While I pan fried the first batch of patties, I found they charred too quickly and stuck to my pan (I don't use non-stick pans). I cooked the rest of them on parchment lined cookie pans in my oven. They don't have the pretty caramelization from the pan, but they taste just as good and took less labor and oil.
This came together relatively quickly and it didn't require that I pull out my entire spice collection. I used ground turkey thighs because I find turkey breast too dry. Perhaps next time I will try a blend of half breast and half thigh. I used granny smith apples and grated them, and the onion, in my food processor. I found that the grated strips were a bit too long for my liking so I switched blades and pulsed the apple/onion mixture, along with the herbs and spices, until it reached the consistency that I wanted. It was finely chopped, but not pureed. Finally, I used my scooper (I think it is the medium scoop) from Pampered Chef to portion out the raw sausage mixture. Since this made them into little meatballs I flattened them with a spatula before baking them. They result was amazing. I really had my doubts about some of the spices that I was adding but they really combine for a great taste. It is definitely a breakfast sausage taste and nothing like Italian sausage. And that is just what I wanted.
Turkey Breakfast Sausage
(makes 35-40 1 oz patties)
2 medium, tart apples, peeled and grated
1 egg, lightly beaten
1/4-1/2 C onion, grated
4 cloves garlic, minced or smashed
1 Tbs rubbed sage
2 tsp sea salt
1/4 tsp ground black pepper
1 tsp dried thyme
1/4 tsp cayenne pepper
1/4 tsp ground allspice
2 lbs ground turkey
If you are not using a food processor as I described above, combine grated apple, onion, egg and all herbs and spices in a large bowl. Make sure this mixture is well combined. Add the turkey to the apple/onion mixture and gently mix with your hands until the ingredients are well incorporated. Measure out preferred portion sizes and shape into patties. These can be cooked slowly in a frying pan over medium heat or on parchment lined cookies sheets in a 350 degree oven for 15 minutes.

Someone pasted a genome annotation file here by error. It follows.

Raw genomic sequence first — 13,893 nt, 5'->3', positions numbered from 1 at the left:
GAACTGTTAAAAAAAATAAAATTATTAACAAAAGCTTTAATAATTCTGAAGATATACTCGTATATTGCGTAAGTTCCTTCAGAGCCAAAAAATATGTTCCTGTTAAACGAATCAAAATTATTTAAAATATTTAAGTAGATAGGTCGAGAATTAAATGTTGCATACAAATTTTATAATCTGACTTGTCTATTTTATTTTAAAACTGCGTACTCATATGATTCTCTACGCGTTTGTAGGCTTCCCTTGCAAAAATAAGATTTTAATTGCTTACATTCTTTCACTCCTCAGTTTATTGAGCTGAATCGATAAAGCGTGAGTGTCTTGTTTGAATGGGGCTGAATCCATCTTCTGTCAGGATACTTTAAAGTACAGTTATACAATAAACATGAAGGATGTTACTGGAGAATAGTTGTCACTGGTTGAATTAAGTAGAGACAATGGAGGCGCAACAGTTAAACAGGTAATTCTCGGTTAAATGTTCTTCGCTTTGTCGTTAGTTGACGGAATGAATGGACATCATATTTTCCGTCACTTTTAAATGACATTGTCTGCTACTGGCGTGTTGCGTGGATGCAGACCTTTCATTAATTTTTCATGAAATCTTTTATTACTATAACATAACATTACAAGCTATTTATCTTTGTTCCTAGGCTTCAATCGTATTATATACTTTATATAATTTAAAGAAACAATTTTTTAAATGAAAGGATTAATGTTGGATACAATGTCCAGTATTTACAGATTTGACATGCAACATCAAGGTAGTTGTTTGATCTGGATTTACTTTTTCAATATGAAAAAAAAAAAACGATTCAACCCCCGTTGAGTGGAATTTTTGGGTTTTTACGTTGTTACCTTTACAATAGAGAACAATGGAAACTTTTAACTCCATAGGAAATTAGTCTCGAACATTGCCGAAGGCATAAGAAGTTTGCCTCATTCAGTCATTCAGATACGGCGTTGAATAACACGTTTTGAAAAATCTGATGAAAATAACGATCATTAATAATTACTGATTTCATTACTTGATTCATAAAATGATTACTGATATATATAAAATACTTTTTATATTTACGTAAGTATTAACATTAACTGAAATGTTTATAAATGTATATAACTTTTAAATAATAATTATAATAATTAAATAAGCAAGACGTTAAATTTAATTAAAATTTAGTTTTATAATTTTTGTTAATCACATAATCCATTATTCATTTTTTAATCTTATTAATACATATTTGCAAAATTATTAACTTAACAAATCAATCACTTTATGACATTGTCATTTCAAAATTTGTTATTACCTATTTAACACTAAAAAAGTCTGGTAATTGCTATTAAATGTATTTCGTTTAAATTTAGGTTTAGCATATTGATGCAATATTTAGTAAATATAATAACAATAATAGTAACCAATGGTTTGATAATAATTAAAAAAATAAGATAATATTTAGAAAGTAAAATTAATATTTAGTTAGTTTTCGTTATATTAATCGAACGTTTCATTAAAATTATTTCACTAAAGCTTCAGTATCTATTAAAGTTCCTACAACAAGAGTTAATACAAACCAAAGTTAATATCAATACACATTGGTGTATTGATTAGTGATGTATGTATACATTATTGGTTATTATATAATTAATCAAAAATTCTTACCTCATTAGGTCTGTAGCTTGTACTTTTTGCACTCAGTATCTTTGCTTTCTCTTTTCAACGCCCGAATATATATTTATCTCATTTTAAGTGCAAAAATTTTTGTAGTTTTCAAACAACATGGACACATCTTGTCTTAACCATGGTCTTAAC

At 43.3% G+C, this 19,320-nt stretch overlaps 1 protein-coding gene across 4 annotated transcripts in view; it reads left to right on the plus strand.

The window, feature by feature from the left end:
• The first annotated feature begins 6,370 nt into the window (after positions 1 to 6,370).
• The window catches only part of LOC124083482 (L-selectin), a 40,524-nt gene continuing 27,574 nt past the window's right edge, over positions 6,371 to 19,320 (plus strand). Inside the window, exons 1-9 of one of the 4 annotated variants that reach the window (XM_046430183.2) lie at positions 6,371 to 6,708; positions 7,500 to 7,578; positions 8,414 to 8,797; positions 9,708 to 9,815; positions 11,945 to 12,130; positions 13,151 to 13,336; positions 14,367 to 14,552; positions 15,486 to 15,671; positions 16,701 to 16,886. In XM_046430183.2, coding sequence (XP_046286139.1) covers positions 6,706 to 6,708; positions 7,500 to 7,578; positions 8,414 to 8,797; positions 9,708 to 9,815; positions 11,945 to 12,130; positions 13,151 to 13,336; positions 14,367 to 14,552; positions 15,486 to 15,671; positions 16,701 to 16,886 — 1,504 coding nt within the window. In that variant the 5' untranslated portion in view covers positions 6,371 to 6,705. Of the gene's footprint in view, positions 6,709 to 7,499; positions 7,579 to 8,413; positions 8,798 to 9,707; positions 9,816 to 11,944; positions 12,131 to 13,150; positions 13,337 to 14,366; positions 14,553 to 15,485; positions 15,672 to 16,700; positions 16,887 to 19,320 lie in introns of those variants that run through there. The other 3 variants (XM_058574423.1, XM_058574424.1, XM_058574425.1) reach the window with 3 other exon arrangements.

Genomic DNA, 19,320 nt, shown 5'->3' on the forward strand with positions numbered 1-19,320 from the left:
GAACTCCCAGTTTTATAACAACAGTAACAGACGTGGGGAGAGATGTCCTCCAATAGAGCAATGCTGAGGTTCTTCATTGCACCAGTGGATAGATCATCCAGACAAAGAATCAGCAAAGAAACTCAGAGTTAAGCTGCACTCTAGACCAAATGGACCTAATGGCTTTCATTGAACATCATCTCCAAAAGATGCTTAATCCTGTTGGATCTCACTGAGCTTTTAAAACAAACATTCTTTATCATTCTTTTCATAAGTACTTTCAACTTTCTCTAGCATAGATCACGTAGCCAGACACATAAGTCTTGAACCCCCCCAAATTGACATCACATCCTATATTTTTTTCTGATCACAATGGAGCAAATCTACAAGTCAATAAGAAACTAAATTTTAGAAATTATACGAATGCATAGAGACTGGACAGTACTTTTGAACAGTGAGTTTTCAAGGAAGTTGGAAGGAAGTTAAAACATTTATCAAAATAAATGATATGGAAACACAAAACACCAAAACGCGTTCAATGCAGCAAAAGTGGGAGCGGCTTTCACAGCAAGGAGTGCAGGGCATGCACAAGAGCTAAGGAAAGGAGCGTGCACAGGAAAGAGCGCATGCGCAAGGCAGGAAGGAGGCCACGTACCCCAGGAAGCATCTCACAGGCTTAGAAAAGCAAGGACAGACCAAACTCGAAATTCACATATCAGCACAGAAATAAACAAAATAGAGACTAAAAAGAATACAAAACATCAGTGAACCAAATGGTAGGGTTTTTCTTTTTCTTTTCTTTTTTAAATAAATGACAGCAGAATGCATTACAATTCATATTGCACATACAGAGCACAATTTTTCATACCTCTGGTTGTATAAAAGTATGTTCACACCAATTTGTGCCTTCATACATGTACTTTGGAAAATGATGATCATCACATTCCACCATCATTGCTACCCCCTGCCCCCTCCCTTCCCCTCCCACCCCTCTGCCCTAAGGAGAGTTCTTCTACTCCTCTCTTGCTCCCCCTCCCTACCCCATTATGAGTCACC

Monday, May 24, 2010
I haven't been blogging for many reasons, but the main one is that I have been following a very strict (and some say controversial) diet plan. I have been blogging about it if you want to take a look. I have been using HCG and a very low calorie (and still GF) diet to burn the bad, stored fat on my body. Think of the HCG diet plan as you will, but it is working for me! I have lost 32 lbs and less than 3 lbs of that is lean muscle mass. That is incredible because even on "sensible" weight loss plans you usually see at least 20% of the weight lost is actually lean muscle mass.
Okay, enough about all of that. Here is great new recipe that I use as an entree, but makes a great appetizer or hors d'oeuvre for a cocktail party. It uses slices of sandwich roast beef. Make sure yours is GF (Hormel has one, or more natural is Applegate Farms, either in the deli section or prepackaged in the meat and cheese section).
Beef Negimaki (adapted from Sandra Lee at Food Network, edited 5.25.10)
12 slices of gluten free roast beef (about 1/8 inch thick and 4x6 inches)
12-36 asparagus spears
3 green onions or scallions
GF teriyaki sauce (below)
Preheat the grill, grill pan, broiler or Foreman grill.
Cut each green onion in half lengthwise, then cut each length in half into 2 pieces, about 4 inches long. I like the white part of the onion best so I used 6 onions, sliced in half lengthwise and 4 inches long, but mostly the white part. Set aside.
Remove woody ends of asparagus spears so that just 4-6 inches of the floret end remains. Set aside.
For this next part you can either dip the slices of roast beef in the teriyaki sauce or you can brush it on. Lay out beef slices on a work surface, like tall rectangles. Brush one side with teriyaki if you did not dip them. Place a piece of onion and 2-3 pieces of asparagus across the bottom of the beef rectangles. Roll each portion tightly into a cylinder; secure each portion with 1 or 2 toothpicks.
Brush each roll with teriyaki sauce, if you did not dip the beef before rolling.
If using a Foreman grill you will cook the rolls for just 3 minutes. If using a grill, grill pan or broiler you want to cook for 3 minutes, then turn over and baste each portion again with teriyaki sauce. Cook for another 3 minutes.